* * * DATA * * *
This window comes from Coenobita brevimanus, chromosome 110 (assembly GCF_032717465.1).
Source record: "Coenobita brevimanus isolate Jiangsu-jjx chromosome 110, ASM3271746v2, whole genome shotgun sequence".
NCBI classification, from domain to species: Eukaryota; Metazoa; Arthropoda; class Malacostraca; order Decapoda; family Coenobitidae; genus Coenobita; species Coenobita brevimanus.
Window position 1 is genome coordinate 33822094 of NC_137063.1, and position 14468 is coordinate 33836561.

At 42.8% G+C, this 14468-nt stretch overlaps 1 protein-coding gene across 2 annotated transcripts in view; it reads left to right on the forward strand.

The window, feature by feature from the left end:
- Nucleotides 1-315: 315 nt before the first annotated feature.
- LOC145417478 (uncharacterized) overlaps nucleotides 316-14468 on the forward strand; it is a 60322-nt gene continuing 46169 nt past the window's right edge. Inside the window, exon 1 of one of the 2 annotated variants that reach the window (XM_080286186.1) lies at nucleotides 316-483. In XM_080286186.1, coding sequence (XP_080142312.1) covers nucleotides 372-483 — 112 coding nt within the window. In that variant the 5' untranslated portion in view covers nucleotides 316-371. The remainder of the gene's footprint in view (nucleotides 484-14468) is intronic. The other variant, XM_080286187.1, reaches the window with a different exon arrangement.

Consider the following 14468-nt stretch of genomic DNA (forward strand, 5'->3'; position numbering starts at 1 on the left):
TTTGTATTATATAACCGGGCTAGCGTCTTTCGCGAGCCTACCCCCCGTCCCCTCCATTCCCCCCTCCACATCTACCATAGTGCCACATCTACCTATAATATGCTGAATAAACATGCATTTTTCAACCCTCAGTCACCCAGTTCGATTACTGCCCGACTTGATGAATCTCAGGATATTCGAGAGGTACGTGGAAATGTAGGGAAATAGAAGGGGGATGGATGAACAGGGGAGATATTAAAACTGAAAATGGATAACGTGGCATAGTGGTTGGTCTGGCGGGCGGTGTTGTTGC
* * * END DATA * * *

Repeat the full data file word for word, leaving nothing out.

This window comes from Coenobita brevimanus, chromosome 110 (assembly GCF_032717465.1).
Source record: "Coenobita brevimanus isolate Jiangsu-jjx chromosome 110, ASM3271746v2, whole genome shotgun sequence".
NCBI classification, from domain to species: Eukaryota; Metazoa; Arthropoda; class Malacostraca; order Decapoda; family Coenobitidae; genus Coenobita; species Coenobita brevimanus.
Window position 1 is genome coordinate 33822094 of NC_137063.1, and position 14468 is coordinate 33836561.

At 42.8% G+C, this 14468-nt stretch overlaps 1 protein-coding gene across 2 annotated transcripts in view; it reads left to right on the forward strand.

The window, feature by feature from the left end:
- Nucleotides 1-315: 315 nt before the first annotated feature.
- LOC145417478 (uncharacterized) overlaps nucleotides 316-14468 on the forward strand; it is a 60322-nt gene continuing 46169 nt past the window's right edge. Inside the window, exon 1 of one of the 2 annotated variants that reach the window (XM_080286186.1) lies at nucleotides 316-483. In XM_080286186.1, coding sequence (XP_080142312.1) covers nucleotides 372-483 — 112 coding nt within the window. In that variant the 5' untranslated portion in view covers nucleotides 316-371. The remainder of the gene's footprint in view (nucleotides 484-14468) is intronic. The other variant, XM_080286187.1, reaches the window with a different exon arrangement.

Consider the following 14468-nt stretch of genomic DNA (forward strand, 5'->3'; position numbering starts at 1 on the left):
TTTGTATTATATAACCGGGCTAGCGTCTTTCGCGAGCCTACCCCCCGTCCCCTCCATTCCCCCCTCCACATCTACCATAGTGCCACATCTACCTATAATATGCTGAATAAACATGCATTTTTCAACCCTCAGTCACCCAGTTCGATTACTGCCCGACTTGATGAATCTCAGGATATTCGAGAGGTACGTGGAAATGTAGGGAAATAGAAGGGGGATGGATGAACAGGGGAGATATTAAAACTGAAAATGGATAACGTGGCATAGTGGTTGGTCTGGCGGGCGGTGTTGTTGC